During the "wake" there is the reading from the Psalter which is done continuously except when a brief service known as the Trisagion Service is conducted. The reading from the Psalter continues afterward.

The Trisagion Service:

Opening doxology by officiating priest.

The singing of the hymn “Holy God, Holy Mighty, Holy Immortal, have mercy on us” accompanied by other brief prayers which conclude with the Lord’s Prayer.

The singing of a series of hymns, called “troparia,” in which we implore God to grant eternal rest to the departed.

A Litany for the departed, with the faithful responding “Lord, have mercy” three times after each petition.

The final blessing, in which we ask God to grant the departed “rest in the bosom of Abraham, Isaac, and Jacob.”

The closing exclamation: “Grant eternal rest, O Lord, to the soul of Thy departed servant ______, and make his/her memory be eternal,” to which the faithful sing “Memory eternal.”


<a href="http://www.youtube.com/v/N-LRU5wJapA" target="_blank" class="new_win">http://www.youtube.com/v/N-LRU5wJapA</a>

(Text from the Orthodox Church in America; http://oca.org/questions/liturgicalservices/trisagion-service)


Offline Muzh_1

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Re: From death into life
« Reply #3 on: September 26, 2012, 03:07:36 PM »
Thanks for the info Mendy.

My wife just landed in Kharkiv and skyped me from her mobile.

I just learned his funeral is tomorrow.

Offline mendeleyev

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Re: From death into life
« Reply #4 on: September 26, 2012, 03:39:06 PM »
You are welcome, Muzh. I'll continue with the other parts soon. My God give peace to your wife and family.

Offline mendeleyev

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Re: From death into life
« Reply #5 on: September 29, 2012, 07:29:56 AM »
After the wake the body is moved to the church or grave site for the funeral. In some cases the funeral memorial liturgy may take place after the burial at the grave site. As Orthodox liturgies are virtually the same around the world instead of recreating the entire process we'll use materials readily available below.

The following is from the Orthodox Church in America funeral forms of worship:
(http://oca.org/orthodoxy/the-orthodox-faith/worship/the-sacraments/funeral)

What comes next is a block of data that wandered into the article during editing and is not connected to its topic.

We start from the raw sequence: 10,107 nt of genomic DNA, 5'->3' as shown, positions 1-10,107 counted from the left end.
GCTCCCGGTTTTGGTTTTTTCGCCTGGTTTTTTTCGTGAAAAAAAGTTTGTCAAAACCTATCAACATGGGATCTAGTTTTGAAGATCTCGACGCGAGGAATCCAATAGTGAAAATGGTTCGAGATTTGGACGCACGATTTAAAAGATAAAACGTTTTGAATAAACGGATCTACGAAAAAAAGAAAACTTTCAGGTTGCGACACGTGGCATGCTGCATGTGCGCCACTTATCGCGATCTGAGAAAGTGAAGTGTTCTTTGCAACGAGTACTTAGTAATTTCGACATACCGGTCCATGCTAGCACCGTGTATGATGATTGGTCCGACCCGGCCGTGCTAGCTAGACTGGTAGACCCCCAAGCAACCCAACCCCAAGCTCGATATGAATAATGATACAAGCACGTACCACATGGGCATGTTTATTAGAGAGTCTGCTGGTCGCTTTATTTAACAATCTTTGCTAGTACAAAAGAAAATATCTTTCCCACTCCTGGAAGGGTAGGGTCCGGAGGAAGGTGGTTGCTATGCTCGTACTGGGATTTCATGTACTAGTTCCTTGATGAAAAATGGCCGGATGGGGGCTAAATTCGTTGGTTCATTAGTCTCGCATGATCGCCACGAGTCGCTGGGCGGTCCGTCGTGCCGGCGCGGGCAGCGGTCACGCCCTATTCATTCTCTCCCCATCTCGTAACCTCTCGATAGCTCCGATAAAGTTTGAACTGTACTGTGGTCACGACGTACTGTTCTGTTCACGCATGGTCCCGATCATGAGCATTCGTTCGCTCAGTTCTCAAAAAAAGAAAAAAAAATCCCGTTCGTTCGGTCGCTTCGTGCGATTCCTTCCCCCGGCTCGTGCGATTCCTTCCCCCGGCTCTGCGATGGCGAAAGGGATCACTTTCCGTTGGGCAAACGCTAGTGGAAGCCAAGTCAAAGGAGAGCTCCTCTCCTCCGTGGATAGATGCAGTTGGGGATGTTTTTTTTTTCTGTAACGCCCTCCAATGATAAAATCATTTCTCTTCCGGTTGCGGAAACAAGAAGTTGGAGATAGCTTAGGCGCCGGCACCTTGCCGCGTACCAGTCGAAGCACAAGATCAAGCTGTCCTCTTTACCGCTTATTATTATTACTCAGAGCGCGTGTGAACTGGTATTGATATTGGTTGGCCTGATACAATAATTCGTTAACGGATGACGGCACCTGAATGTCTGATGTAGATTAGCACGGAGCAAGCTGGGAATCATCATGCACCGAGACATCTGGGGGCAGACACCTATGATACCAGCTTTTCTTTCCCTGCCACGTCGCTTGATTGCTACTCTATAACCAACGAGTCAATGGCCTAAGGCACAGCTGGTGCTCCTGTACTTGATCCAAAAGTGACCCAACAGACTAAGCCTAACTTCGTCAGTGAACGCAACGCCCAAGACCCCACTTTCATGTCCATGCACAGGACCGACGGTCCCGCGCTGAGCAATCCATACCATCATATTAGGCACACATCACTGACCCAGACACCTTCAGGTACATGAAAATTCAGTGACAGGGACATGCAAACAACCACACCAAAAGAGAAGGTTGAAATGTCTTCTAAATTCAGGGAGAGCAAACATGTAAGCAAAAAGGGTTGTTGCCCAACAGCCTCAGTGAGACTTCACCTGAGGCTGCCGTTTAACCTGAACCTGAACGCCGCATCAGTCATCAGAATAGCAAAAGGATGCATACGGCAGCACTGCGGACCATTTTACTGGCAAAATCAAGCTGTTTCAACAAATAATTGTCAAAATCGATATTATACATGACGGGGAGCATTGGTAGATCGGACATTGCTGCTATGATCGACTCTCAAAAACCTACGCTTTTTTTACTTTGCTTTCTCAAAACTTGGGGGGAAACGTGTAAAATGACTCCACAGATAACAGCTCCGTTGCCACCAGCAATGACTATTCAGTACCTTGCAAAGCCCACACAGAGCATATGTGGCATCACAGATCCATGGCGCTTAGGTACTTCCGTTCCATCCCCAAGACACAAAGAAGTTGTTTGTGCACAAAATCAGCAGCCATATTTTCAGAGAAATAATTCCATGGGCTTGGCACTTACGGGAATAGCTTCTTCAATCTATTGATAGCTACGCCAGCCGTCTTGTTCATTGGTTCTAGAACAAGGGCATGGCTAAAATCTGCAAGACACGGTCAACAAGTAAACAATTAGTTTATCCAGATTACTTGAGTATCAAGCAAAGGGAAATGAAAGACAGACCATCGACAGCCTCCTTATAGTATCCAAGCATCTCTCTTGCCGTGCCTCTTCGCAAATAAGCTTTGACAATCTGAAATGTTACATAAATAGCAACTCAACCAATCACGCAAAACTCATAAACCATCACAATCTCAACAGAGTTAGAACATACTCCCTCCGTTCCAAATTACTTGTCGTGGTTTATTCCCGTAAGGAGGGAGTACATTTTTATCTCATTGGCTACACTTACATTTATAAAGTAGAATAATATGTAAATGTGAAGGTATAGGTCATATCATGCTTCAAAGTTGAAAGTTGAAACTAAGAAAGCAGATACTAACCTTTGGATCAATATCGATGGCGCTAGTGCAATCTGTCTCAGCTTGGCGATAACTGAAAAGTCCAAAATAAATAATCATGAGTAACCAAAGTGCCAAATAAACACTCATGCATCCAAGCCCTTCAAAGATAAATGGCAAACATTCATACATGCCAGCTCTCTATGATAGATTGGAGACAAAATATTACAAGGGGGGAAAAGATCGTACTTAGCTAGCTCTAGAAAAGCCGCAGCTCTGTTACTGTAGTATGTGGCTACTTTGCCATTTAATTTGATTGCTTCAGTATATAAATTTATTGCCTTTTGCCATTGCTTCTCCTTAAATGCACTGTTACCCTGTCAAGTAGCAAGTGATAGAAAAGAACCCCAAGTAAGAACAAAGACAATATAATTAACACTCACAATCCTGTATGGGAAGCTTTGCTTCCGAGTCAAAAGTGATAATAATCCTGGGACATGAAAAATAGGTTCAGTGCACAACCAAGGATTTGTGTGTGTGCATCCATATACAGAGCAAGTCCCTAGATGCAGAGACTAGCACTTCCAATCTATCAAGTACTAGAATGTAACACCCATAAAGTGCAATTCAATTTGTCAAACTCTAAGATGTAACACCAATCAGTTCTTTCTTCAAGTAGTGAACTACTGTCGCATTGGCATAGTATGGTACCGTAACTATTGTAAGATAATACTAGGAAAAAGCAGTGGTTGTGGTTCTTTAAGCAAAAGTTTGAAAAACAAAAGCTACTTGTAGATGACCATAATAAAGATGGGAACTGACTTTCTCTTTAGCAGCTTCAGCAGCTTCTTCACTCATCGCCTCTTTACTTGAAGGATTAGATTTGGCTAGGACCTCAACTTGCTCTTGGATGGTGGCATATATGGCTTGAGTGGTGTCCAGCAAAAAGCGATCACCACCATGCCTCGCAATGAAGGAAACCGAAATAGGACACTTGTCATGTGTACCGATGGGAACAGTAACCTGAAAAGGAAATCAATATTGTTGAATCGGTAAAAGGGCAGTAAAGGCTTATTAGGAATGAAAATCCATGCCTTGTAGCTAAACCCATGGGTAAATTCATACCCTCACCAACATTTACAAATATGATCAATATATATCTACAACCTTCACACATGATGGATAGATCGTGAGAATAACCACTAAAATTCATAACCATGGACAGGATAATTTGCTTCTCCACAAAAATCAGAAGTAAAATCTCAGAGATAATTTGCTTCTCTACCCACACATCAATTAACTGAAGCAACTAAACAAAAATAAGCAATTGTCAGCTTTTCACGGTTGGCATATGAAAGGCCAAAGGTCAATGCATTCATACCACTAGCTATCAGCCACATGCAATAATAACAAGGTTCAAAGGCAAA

The funeral service in the Orthodox Church, although not considered as specifically sacramental, belongs among the special liturgical rites of the People of God.

We have already seen that the Church has a particular sacramental service for the consecration of human suffering, and special prayers for the departure of the soul from the body in death. When a person dies, the Church serves a special vigil over the lifeless body, called traditionally the parastasis or panikhida, both of which mean a “watch” or an “all-night vigil.”


The funeral vigil has the basic form of matins. It begins with the normal Trisagion Prayers and the chanting of Psalm 91, followed by the special Great Litany for the dead. Alleluia replaces God is the Lord, as in Great Lent, and leads into the singing of the funeral troparion.

The troparion and the kontakion of the dead, as all hymns of the funeral vigil, meditate on the tragedy of death and the mercy of God, and petition eternal life for the person who is “fallen asleep.”

As the funeral service is now normally served, the Beatitudes are chanted after the canon and the hymns of Saint John, with prayer verses inserted between them on behalf of the dead. The epistle reading is from First Thessalonians (4:13-17). The gospel reading is from Saint John (5:24-30). A sermon is preached and the people are dismissed after giving their “final kiss” with the singing of the final funeral song: Eternal Memory.


And an order of the funeral service from the Greek Orthodox Church:
(http://www.goarch.org/ourfaith/ourfaith9218)

The Funeral Service of the Eastern Orthodox Church consists of hymns, prayers, and readings from the Scriptures. The order of the Service is as follows:

The Trisagion Service, chanted at the funeral home or in the church on the evening before the funeral service and on the day of the funeral, at the graveside following the funeral service, and for memorial services.

Selection of verses from Psalm 119 (LXX 118), in three stanzas: (Part I -verses 1, 20, 28, 36, 53, 63; Part II -verses 73, 83, 94, 102, 112, 126; Part III -verses 132, 141, 149, 161 1 175, 176)

-   Blessings (Evlogetaria): "Blessed are You, O Lord, teach me Your statutes!" (Psalm 119:12).

-   Kontakion and Hymns in each of the Eight Tones.

-   Scripture Readings: (a) 1 Thessalonians 4:13-18 and (b) John 5:24-30.

-   Small Litany, Prayers, and Dismissal.

-   The Kiss of Peace and the anointing of the body.

-   The chanting of the Trisagion Service at the cemetery.